Saturday, December 10, 2016

God Responds To Moses’ Plea (and to ours)

Exodus 34:10-17:
10 Then God said, “Behold, I am going to make a covenant. Before all your people I will perform miracles, which have not been produced in all the earth nor among any of the nations; and all the people among whom you live will see the working of the Lord, for it is a fearful thing that I am going to perform with you. 11 “Be sure to observe what I am commanding you this day: behold, I am going to drive out the Amorite before you, and the Canaanite, the Hittite, the Perizzite, the Hivite and the Jebusite. 12 Watch yourself that you make no covenant with the inhabitants of the land into which you are going, or it will become a snare in your midst. 13 But rather, you are to tear down their altars and smash their sacred pillars and cut down their Asherim 14 —for you shall not worship any other god, for the Lord, whose name is Jealous, is a jealous God— 15 otherwise you might make a covenant with the inhabitants of the land and they would play the harlot with their gods and sacrifice to their gods, and someone might invite you to eat of his sacrifice, 16 and you might take some of his daughters for your sons, and his daughters might play the harlot with their gods and cause your sons also to play the harlot with their gods. 17 You shall make for yourself no molten gods. . ..”
Moses has just pleaded with God that He remain in their midst to lead them and God responds by saying He’ll make a covenant. No matter how you define it, a covenant is a serious and formal document. It can be described as a contract, agreement, undertaking, commitment, guarantee, warrant, pledge, promise, bond, indenture, pact, deal, settlement, arrangement, or understanding.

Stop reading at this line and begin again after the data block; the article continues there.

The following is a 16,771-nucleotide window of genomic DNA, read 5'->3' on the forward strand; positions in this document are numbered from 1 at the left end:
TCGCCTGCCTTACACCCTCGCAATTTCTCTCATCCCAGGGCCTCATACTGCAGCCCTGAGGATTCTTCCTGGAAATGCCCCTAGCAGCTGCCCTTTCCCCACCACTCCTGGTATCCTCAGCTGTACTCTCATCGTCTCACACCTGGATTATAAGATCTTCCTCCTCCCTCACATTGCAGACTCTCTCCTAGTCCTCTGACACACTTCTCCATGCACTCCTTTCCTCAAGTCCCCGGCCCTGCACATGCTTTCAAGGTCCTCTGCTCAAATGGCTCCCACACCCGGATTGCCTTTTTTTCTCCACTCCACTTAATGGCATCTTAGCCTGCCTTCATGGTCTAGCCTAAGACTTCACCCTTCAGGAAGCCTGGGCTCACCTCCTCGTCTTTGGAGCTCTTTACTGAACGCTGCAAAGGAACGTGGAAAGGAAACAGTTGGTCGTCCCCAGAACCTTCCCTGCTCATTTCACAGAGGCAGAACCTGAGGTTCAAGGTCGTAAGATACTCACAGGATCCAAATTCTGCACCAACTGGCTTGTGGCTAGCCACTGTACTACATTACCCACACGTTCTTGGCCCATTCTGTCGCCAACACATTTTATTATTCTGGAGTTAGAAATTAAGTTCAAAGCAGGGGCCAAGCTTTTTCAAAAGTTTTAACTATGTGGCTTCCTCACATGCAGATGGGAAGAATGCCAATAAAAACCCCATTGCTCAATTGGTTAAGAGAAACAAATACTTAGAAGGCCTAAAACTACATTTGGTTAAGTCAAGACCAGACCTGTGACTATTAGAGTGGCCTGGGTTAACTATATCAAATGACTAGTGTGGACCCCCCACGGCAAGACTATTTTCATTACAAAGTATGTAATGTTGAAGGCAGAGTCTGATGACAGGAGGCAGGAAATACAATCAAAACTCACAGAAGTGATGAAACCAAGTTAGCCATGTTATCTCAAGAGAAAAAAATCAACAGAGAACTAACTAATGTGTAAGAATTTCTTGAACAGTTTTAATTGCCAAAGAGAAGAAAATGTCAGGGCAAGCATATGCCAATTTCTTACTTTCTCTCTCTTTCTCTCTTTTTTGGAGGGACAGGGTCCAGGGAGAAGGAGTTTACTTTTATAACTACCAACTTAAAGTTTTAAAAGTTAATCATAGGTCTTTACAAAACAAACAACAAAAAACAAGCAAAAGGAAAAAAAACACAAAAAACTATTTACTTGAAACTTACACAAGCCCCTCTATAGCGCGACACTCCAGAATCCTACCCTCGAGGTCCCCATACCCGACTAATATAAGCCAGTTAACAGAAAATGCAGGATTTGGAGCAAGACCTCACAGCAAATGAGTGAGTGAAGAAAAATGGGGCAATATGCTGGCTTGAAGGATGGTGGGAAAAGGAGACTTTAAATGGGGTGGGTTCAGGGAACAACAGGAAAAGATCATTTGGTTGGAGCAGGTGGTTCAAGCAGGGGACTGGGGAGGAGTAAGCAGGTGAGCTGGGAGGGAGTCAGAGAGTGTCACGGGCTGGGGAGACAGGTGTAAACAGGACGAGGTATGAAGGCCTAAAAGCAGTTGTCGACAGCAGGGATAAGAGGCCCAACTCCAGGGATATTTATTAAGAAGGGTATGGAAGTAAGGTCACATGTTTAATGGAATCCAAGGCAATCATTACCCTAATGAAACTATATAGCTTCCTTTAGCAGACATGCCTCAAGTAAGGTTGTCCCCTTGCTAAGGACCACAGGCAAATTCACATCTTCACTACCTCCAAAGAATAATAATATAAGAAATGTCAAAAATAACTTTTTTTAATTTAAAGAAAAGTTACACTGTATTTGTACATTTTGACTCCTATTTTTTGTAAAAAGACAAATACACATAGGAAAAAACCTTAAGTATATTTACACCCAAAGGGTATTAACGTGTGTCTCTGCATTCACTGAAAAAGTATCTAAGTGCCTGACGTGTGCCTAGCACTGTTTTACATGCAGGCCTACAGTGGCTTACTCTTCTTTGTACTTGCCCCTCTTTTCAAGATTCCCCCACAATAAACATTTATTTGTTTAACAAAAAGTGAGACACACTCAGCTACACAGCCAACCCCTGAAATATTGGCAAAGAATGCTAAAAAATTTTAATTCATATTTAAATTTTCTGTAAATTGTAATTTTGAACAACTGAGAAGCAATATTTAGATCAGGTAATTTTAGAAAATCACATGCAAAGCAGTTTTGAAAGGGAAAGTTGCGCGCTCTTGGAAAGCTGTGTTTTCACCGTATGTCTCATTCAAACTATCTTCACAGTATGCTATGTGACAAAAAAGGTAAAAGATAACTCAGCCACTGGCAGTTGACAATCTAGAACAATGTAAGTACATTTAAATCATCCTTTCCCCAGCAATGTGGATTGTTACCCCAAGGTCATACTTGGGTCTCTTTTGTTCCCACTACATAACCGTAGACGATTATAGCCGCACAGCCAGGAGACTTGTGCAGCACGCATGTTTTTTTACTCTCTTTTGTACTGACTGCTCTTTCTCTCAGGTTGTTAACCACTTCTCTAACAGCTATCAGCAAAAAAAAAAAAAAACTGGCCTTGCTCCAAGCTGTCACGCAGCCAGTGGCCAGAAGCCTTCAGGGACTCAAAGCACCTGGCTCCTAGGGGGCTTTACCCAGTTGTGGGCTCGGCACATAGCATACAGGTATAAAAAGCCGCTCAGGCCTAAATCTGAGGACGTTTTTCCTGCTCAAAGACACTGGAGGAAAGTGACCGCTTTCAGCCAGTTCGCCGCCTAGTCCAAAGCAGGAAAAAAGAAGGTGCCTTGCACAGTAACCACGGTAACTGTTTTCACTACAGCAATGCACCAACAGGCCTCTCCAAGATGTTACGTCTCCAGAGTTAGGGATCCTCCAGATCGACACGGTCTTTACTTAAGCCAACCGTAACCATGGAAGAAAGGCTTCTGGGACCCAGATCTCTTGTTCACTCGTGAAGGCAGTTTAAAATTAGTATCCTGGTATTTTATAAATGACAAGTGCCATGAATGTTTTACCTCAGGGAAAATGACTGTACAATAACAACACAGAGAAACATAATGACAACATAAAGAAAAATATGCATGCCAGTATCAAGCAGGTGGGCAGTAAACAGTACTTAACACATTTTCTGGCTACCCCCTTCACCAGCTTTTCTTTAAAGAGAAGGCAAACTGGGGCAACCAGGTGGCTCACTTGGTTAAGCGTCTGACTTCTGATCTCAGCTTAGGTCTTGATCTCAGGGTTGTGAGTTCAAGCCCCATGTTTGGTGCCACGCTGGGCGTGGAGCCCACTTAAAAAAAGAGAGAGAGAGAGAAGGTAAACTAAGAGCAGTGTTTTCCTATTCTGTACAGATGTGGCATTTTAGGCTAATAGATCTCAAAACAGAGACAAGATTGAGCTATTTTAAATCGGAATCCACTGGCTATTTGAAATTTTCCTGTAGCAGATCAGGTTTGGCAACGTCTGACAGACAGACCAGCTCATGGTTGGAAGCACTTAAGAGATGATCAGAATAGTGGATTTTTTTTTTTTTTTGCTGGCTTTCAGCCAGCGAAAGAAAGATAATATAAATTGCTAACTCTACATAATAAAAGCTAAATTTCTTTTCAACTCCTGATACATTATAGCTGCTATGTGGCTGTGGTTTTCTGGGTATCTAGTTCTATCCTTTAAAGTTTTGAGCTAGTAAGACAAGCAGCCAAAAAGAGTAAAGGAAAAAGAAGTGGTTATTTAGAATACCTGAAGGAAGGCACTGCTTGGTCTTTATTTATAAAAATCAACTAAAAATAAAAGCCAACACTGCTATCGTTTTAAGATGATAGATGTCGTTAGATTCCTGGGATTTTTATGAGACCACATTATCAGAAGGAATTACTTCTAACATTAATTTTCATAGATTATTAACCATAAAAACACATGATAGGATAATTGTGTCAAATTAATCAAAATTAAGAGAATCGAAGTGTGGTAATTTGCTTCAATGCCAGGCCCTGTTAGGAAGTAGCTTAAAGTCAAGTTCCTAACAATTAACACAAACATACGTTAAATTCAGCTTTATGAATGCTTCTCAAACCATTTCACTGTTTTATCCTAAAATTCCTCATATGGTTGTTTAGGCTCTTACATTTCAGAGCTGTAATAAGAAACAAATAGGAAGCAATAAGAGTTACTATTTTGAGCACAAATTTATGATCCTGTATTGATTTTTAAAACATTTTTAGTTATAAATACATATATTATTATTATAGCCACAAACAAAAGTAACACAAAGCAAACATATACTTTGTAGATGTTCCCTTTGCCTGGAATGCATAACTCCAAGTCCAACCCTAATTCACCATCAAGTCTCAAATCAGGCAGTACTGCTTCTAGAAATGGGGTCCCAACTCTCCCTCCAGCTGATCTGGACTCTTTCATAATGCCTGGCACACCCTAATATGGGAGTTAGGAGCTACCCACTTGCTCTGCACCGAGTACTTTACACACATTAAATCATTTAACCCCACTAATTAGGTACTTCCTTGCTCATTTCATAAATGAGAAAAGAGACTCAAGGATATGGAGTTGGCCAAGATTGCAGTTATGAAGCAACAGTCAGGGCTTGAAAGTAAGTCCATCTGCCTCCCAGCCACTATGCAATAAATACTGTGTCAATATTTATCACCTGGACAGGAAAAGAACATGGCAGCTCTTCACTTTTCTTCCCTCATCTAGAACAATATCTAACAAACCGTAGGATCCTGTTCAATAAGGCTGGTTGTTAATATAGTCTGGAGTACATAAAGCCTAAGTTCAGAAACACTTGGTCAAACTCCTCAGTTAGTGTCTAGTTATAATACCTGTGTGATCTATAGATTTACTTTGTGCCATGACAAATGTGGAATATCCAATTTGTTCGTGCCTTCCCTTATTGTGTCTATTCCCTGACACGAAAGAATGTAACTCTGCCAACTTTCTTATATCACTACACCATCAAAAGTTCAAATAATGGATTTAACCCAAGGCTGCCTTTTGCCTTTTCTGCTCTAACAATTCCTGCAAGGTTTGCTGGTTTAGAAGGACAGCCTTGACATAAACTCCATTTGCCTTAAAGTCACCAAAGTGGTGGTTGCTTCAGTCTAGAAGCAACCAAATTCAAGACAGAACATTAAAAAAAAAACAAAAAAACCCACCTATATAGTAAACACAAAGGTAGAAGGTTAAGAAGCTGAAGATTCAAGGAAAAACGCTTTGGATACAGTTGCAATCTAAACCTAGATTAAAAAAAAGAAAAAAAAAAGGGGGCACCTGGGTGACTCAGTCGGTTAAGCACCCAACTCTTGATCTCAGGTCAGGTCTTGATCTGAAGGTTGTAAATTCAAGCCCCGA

And God tells Moses He will perform new miracles that have not been “produced” before anywhere. Some readers of this text may think this implies that “others” may have been able to perform miracles, not just God. It’s just that they haven’t performed ‘these’ ones or this caliber of miracles before. Again, we must be careful not to project from a text what is not there.  This text says nothing about others performing miracles – either their ability to do so, or the quality of their work.
What we do know is that these miracles would be such that all who live among the Israelites will see God’s power being displayed because of the fearful awesomeness of these miraculous works.
And then God turns His comments back to the “covenant” that He was establishing with Moses, telling him to make sure to observe what God was commanding that day.  For His part, He’ll drive out the enemies of the Israelites (and He lists them), but for their part, the Israelites must be sure they don’t make any covenant with the inhabitants of the land(s) they were entering (because that would trap them or hinder them later on). [This reminds me of the pacts that western settlers made with Native Indians in North America, especially in Canada, when they first enter their lands; these treaties are now coming back to haunt them as Native Indians are claiming their land rights, even to the point that they believe the land the Canadian Capital buildings sit on is their land, causing a huge headache not to mention a massive financial and legal liability for the Canadian government at the time of writing.]